Fortunately, affluence and technology provide additional levers to affect the real issue – environmental impact – that seems to be caused by runaway population. For example, the Internet is creating other ways of doing things by reducing the resource intensity of affluence through what is becoming known as the “sharing economy.” Most of the resource intensive machines Westerners have in their homes are rarely used. Our cars, for example, are used on average less than an hour per day. Instead of each of us having to buy and maintain our own car, we can use car sharing services like GetAround and ridesharing services such as RelayRides and Lyft. The sharing economy utilizes goods much more efficiently and at a lower individual cost since the costs of maintenance, storage, repair, and recycling can be shared. Without reducing access (and in most cases even extending it further), we can begin to recreate our communities around the principle of sharing while at the same time reducing the natural resource intensity of our consumption habits.

Learning How To Share Resources Efficiently Could Dramatically Reduce Environmental Footprint While Increasing Levels Of Access To Those Who Lack It

Technology - The Third Factor In Human Ecological Footprint Calculations

As promising as the sharing economy is, technology is another lever that has the potential to either increase or reduce our environmental impact. Technology is kind of a wildcard in this way. Its applications vary and can either have a beneficial or disastrous effect on the environment. For example, mining technologies such as mountaintop removal are incredibly destructive. By blowing up mountains and clear cutting forests to extract the coal below, mountaintop removal turns lush mountain ecosystems into wastelands.

On the other hand, 3-D printing is a technology that can create almost anything from homes to clothing to even metal objects (seriously, check out that last one), removing nearly all waste from what are currently very wasteful production process. If sourced from a sustainable building material, 3-D printing (and distribution of its products through the sharing economy) would dramatically reduce the environmental impact of the resources we use in almost every area of our lives.

So is population growth really a problem? Under our current, wasteful, ownership-based economic system, population growth is a huge problem. Each additional person becomes a “consumer” that buys, owns, and discards most of the material objects they come into contact with. There are three factors that drive environmental impact: 1) Allocating affluence through ownership-based economic models; 2) coordinating technological improvements based on maximizing cost-efficiency (rather than resource efficiency); and 3) the number of people on the planet.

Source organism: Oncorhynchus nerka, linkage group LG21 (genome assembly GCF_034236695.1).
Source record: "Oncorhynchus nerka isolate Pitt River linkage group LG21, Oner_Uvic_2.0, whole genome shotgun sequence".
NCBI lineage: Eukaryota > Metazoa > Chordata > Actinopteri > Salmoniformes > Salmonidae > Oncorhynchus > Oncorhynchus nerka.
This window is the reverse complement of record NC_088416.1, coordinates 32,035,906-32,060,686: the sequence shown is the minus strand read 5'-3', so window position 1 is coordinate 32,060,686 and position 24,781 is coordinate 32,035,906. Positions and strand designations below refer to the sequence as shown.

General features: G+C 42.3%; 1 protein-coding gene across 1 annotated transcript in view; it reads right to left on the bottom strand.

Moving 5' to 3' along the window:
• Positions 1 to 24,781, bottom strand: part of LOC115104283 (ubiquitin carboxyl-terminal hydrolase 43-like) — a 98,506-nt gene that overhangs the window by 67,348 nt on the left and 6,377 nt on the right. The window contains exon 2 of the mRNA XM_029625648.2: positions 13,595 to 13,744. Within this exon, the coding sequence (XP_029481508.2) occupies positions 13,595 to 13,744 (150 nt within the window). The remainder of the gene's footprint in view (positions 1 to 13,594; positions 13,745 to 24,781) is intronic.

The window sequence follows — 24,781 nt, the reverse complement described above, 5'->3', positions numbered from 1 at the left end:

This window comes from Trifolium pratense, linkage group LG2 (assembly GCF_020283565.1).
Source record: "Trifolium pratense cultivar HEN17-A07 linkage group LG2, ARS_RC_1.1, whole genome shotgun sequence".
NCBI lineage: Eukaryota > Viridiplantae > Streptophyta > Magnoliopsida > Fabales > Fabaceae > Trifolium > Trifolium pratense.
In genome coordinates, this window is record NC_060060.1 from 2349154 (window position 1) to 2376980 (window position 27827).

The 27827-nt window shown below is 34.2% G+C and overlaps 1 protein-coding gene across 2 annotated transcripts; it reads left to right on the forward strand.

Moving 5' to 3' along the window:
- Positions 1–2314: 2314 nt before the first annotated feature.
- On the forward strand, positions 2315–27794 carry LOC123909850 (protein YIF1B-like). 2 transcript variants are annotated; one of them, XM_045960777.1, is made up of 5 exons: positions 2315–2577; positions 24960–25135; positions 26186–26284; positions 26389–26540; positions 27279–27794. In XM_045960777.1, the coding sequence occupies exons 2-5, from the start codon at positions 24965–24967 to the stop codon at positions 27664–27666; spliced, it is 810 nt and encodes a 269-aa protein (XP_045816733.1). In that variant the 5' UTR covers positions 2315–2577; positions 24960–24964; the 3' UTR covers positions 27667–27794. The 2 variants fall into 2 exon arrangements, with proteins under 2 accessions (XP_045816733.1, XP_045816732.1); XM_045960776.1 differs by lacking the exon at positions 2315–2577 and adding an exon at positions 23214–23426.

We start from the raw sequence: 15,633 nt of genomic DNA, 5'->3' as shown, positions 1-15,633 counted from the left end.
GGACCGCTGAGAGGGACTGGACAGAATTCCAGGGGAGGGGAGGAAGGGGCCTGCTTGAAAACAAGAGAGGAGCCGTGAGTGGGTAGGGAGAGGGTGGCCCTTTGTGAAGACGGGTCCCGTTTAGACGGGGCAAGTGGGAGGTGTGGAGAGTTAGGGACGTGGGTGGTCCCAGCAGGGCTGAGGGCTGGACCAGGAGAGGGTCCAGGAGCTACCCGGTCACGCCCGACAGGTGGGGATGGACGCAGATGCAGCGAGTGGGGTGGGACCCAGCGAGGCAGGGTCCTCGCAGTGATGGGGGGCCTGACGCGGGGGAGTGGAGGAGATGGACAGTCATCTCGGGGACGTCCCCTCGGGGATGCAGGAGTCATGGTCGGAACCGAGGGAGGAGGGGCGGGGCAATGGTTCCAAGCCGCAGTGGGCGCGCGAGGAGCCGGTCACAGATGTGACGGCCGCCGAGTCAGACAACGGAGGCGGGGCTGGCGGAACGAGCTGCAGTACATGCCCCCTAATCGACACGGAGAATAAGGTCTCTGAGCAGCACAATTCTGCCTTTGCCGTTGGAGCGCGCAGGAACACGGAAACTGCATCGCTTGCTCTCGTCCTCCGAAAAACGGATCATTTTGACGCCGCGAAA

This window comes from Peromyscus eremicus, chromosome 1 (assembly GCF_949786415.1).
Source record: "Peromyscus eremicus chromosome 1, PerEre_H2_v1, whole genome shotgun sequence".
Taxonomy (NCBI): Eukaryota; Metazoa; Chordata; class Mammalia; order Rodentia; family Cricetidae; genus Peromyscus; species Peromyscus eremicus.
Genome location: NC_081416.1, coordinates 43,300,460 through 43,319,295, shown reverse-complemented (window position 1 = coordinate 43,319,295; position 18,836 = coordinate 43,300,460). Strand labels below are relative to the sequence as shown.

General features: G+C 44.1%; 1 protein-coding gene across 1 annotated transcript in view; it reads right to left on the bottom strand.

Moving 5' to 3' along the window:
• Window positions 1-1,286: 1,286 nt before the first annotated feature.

Our society wastes resources to fuel economic growth, resulting in levels of affluence far beyond what is necessary to meet human needs, and this catastrophic waste is poisoning our water, destroying ecosystems that sustain the lives of countless species, and isn’t even making us happy. Given the enormous waste present within current economic systems and technological development, it is maniacal to entertain ideas of population control when the population that needs “controlling” aren’t even the ones making the biggest impacts. The good news is that using the levers of affluence and technology, we can reduce our environmental impact while still extending access to life-sustaining resources to all without having to discuss inhumane ideas of how to depopulate the planet.

3D Printing Is A Far More Resource Efficient Technology And They Can Even Print Houses!

Many people see scarcity in the world and assume the reason is because there are too many people and too few resources. In reality, scarcity is manufactured by an economic system that requires it to function. The problem of ecological footprint is not solely due to population growth; It has far more to do with the inefficient use of resources due to an economic system of individual ownership and a culture that defines your worth by what you own.
Chris Agnos